Well, luck, and the loyalty of a friend.
While it initially seems that Jubei and Kagero have divergent paths, and that they would likely be rivals in other circumstances, it’s soon made clear that fate has linked them together. Both are their clans’ sole survivors, and both of them have suffered from the cruelty of the Eight Devils of Kimon. Both are immensely talented warriors, and both have a strong sense of justice. They are also both in need of someone to trust while they’re in this awful situation.
So only an idiot would be surprised that these two fall in love. What is surprising is that they really can’t do anything about it. Kagero has spent so many years immunizing herself to poison that her body is now saturated with it. Anyone who makes love to her, or even kisses her, is signing his own death warrant (just ask Tessai). Kagero tries to carry this deadliness as a point of pride, but it is plain that she resents it, for it has caused her to lose something beautiful and human about herself.
It’s a doomed romance to be sure, and it certainly ends tragically, but the connection between the two is indelible. In a gesture of honor and respect, Jubei dons Kagero’s ruby headband, so that they may continue to fight — figuratively — as one. This metaphor becomes literal in the desperate, final battle when, having lost his sword arm, Jubei resorts to head-butting Gemma until the Devil’s skull turns to paste. It’s amazing.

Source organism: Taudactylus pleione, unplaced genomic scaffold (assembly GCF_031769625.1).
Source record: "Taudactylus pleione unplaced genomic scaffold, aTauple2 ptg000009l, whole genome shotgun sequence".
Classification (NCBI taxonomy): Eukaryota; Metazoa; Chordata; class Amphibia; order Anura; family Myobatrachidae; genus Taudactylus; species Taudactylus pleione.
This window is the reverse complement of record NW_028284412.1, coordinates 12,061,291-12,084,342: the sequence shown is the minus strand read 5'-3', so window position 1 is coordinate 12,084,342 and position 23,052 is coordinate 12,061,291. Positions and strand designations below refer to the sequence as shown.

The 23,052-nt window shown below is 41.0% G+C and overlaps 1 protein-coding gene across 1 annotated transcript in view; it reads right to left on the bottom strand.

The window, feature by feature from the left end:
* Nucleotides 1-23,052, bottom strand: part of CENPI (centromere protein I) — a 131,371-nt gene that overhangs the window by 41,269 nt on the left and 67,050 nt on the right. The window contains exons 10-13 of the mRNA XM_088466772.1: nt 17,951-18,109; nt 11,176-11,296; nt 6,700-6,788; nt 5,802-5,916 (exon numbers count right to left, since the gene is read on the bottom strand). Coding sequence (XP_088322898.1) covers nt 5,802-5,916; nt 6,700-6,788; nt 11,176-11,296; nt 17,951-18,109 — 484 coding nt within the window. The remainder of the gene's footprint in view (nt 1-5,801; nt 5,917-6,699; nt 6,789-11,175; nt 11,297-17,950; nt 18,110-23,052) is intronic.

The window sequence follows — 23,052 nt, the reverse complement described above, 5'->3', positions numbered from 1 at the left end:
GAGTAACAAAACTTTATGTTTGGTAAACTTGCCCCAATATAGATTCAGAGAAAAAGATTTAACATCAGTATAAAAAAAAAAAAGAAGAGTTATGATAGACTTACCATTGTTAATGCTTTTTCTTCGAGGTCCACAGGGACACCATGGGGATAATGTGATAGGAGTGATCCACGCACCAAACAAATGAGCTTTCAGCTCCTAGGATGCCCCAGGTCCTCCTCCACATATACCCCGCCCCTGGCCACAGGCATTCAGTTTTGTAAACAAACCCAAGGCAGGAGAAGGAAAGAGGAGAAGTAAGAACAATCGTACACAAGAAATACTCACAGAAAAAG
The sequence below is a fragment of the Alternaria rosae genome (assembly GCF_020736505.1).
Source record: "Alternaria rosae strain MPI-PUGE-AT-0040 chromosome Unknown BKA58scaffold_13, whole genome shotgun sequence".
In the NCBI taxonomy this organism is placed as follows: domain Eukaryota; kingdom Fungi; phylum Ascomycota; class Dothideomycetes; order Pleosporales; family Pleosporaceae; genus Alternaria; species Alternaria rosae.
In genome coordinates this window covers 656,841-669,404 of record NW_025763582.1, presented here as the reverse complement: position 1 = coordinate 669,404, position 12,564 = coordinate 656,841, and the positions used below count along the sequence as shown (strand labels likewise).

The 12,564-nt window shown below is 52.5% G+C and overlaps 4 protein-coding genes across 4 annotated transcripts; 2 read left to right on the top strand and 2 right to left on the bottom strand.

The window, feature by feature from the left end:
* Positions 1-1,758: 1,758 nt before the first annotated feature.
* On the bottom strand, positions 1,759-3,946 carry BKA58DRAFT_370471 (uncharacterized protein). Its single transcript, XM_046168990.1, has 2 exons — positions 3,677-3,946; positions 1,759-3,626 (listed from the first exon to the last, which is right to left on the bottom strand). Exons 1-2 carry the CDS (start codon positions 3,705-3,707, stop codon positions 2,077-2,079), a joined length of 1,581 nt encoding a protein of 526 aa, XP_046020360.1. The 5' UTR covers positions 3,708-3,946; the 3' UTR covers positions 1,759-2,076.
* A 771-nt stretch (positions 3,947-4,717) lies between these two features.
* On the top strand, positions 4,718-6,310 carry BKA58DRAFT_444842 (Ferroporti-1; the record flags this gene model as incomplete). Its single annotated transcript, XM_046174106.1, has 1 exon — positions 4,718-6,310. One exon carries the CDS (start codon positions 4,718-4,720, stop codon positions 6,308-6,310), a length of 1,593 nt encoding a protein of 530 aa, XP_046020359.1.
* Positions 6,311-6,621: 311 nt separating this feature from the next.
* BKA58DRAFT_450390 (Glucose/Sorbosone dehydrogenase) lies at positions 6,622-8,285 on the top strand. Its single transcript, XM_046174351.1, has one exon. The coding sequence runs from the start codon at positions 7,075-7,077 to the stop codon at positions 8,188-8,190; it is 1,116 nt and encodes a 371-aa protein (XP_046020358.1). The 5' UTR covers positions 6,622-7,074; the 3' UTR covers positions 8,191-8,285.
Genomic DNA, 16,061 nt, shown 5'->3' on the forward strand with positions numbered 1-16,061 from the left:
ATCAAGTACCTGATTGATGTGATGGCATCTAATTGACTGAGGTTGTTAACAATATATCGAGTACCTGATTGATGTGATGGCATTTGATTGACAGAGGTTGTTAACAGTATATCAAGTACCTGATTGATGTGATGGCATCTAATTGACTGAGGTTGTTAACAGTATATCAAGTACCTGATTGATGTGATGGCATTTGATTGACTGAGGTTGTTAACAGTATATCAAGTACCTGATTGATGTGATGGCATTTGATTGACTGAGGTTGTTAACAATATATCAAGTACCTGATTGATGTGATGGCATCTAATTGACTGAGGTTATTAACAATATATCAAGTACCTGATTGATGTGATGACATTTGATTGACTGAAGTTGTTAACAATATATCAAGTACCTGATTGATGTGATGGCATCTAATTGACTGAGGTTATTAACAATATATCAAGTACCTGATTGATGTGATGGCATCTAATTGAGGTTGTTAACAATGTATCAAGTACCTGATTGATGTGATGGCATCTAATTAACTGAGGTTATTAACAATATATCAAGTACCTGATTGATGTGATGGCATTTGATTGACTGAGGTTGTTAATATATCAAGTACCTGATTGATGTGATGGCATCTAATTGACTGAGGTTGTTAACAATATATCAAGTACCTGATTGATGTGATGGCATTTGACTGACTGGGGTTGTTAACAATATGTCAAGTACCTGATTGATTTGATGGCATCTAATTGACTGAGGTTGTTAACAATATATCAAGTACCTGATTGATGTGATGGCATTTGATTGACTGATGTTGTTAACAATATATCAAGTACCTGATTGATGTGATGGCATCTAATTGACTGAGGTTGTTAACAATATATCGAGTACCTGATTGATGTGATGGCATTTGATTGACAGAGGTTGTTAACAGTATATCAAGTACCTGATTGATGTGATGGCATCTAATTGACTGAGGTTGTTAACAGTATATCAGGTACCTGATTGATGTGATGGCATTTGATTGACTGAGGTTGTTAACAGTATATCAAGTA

My most recent viewing of Ninja Scroll was also my first viewing of it on Blu-Ray, and holy shit…it looks better than it ever did. It sounds strange, but it really looks more impressive today than it did when it was first released, and that’s not something that can be said about many movies. I paused the playback many times just so I could take in the details in the artwork and to analyze the motion in the lightning quick ninja moves. I can’t imagine animation of this caliber ever, EVER losing its appeal.
Of course, it’s not just the animation that makes Ninja Scroll wonderful, it’s the direction. The pace fluctuates as it should in any good movie, but it never gets too terse or too slow. The action scenes fly by with one intense, perfectly-trimmed shot after another, while the softer sequences provide much needed breathers. I’d hazard to say that there are one or two scenes that go on too long, but overall, it feels like the whole thing was produced in time with a metronome. I still marvel at the fact that this was made in 1993.
If you’ve somehow not seen this movie before reading this entry, relax; you need not fear. Ninja Scroll is so masterfully produced that nothing I could write on this silly little blog could ruin it for you. Even after dozens of viewings, it continues to give me the chills. So if you’re going to see it for the first time (and for that you are envied), all I have left to say is that you should curl up in a warm blanket beforehand, because Ninja Scroll will hold you in shivering, wide-eyed suspense, all the way up to its final betrayal.